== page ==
They were never thirsty enough to turn towards Jesus and so they never conquered in him. They gave themselves over to the world and all its lusts. Their heritage is the second death. We’ve already covered this coming tragedy.

Conclusion: So the thirsty and those who conqueror in our text today are the same people experiencing the same joy of living in the new heaven and earth for the same reason: utter dependence upon and faith in Jesus.

Remember how Revelation 21-22 tie into all of Scripture more so than any other text? Look at Isaiah 55 as we close and see how that’s true:

Isaiah 55 (ESV) — 1 “Come, everyone who thirsts, come to the waters; and he who has no money, come, buy and eat! Come, buy wine and milk without money and without price. 2 Why do you spend your money for that which is not bread, and your labor for that which does not satisfy? Listen diligently to me, and eat what is good, and delight yourselves in rich food. 3 Incline your ear, and come to me; hear, that your soul may live; and I will make with you an everlasting covenant, my steadfast, sure love for David. 4 Behold, I made him a witness to the peoples, a leader and commander for the peoples. 5 Behold, you shall call a nation that you do not know, and a nation that did not know you shall run to you, because of the Lord your God, and of the Holy One of Israel, for he has glorified you. 6Seek the Lord while he may be found; call upon him while he is near; 7 let the wicked forsake his way, and the unrighteous man his thoughts; let him return to the Lord, that he may have compassion on him, and to our God, for he will abundantly pardon. 8 For my thoughts are not your thoughts, neither are your ways my ways, declares the Lord. 9 For as the heavens are higher than the earth, so are my ways higher than your ways and my thoughts than your thoughts.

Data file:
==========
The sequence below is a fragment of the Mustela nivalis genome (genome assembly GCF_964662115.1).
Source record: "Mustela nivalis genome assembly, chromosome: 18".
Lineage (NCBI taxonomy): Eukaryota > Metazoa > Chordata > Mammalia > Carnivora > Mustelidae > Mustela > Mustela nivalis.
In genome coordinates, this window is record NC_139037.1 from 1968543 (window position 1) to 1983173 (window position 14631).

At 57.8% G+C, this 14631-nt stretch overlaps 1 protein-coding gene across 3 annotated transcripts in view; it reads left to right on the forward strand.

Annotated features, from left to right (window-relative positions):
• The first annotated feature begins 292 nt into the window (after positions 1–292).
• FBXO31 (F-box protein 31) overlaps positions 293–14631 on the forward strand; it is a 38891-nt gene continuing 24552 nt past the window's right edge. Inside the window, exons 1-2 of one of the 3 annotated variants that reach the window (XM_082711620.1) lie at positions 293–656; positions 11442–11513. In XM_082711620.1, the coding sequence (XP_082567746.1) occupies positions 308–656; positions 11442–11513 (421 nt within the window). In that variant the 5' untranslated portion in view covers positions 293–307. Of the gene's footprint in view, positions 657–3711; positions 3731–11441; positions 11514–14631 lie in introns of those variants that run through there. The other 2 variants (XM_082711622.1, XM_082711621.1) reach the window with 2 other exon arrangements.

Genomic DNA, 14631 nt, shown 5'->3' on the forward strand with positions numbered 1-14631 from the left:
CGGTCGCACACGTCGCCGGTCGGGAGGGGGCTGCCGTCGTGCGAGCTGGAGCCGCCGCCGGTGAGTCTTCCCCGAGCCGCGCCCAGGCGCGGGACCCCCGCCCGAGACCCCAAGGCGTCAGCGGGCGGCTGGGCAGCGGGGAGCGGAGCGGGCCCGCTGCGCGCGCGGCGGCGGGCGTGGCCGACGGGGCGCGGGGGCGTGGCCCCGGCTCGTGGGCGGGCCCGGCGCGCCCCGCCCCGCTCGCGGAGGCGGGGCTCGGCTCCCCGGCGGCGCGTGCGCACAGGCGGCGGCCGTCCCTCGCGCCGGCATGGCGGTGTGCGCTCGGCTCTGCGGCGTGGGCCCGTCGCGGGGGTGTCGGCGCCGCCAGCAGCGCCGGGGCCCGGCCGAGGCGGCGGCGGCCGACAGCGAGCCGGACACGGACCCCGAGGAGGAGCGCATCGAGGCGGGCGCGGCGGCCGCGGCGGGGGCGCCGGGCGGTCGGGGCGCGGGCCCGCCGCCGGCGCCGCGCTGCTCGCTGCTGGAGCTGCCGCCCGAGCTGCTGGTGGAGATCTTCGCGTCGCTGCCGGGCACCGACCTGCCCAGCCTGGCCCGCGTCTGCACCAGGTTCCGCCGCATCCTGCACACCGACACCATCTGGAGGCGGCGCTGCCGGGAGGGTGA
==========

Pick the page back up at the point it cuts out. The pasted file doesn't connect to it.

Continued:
10 “For as the rain and the snow come down from heaven and do not return there but water the earth, making it bring forth and sprout, giving seed to the sower and bread to the eater, 11 so shall my word be that goes out from my mouth; it shall not return to me empty, but it shall accomplish that which I purpose, and shall succeed in the thing for which I sent it.

12 “For you shall go out in joy and be led forth in peace; the mountains and the hills before you shall break forth into singing, and all the trees of the field shall clap their hands. 13 Instead of the thorn shall come up the cypress; instead of the brier shall come up the myrtle; and it shall make a name for the Lord, an everlasting sign that shall not be cut off.”

[1] As quoted in Koester, C. R. (2014). Revelation: A New Translation with Introduction and Commentary. (J. J. Collins, Ed.) (Vol. 38A, p. 807). New Haven; London: Yale University Press.